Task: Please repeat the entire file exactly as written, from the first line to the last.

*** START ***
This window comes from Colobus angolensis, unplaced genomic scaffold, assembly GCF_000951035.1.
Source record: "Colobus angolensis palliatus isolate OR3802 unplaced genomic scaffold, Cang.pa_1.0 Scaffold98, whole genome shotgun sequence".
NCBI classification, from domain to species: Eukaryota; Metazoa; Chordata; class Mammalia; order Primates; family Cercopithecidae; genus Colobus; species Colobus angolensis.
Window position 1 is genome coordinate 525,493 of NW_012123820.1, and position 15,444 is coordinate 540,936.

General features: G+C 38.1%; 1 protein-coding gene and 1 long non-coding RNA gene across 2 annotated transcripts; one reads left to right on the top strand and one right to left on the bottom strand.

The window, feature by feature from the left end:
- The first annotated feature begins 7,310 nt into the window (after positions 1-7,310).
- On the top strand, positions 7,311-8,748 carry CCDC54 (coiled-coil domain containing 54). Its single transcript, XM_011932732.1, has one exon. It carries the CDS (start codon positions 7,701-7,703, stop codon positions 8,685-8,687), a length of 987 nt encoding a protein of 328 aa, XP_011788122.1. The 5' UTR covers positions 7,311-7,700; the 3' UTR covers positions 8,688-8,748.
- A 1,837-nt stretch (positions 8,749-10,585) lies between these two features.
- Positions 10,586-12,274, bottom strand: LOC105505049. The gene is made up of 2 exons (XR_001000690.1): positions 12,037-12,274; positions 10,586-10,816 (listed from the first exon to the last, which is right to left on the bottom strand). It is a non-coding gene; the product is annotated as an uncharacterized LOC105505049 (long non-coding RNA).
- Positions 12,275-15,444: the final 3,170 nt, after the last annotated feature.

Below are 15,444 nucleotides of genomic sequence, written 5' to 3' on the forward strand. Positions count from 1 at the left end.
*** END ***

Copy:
This window comes from Colobus angolensis, unplaced genomic scaffold, assembly GCF_000951035.1.
Source record: "Colobus angolensis palliatus isolate OR3802 unplaced genomic scaffold, Cang.pa_1.0 Scaffold98, whole genome shotgun sequence".
NCBI classification, from domain to species: Eukaryota; Metazoa; Chordata; class Mammalia; order Primates; family Cercopithecidae; genus Colobus; species Colobus angolensis.
Window position 1 is genome coordinate 525,493 of NW_012123820.1, and position 15,444 is coordinate 540,936.

General features: G+C 38.1%; 1 protein-coding gene and 1 long non-coding RNA gene across 2 annotated transcripts; one reads left to right on the top strand and one right to left on the bottom strand.

The window, feature by feature from the left end:
- The first annotated feature begins 7,310 nt into the window (after positions 1-7,310).
- On the top strand, positions 7,311-8,748 carry CCDC54 (coiled-coil domain containing 54). Its single transcript, XM_011932732.1, has one exon. It carries the CDS (start codon positions 7,701-7,703, stop codon positions 8,685-8,687), a length of 987 nt encoding a protein of 328 aa, XP_011788122.1. The 5' UTR covers positions 7,311-7,700; the 3' UTR covers positions 8,688-8,748.
- A 1,837-nt stretch (positions 8,749-10,585) lies between these two features.
- Positions 10,586-12,274, bottom strand: LOC105505049. The gene is made up of 2 exons (XR_001000690.1): positions 12,037-12,274; positions 10,586-10,816 (listed from the first exon to the last, which is right to left on the bottom strand). It is a non-coding gene; the product is annotated as an uncharacterized LOC105505049 (long non-coding RNA).
- Positions 12,275-15,444: the final 3,170 nt, after the last annotated feature.

Below are 15,444 nucleotides of genomic sequence, written 5' to 3' on the forward strand. Positions count from 1 at the left end.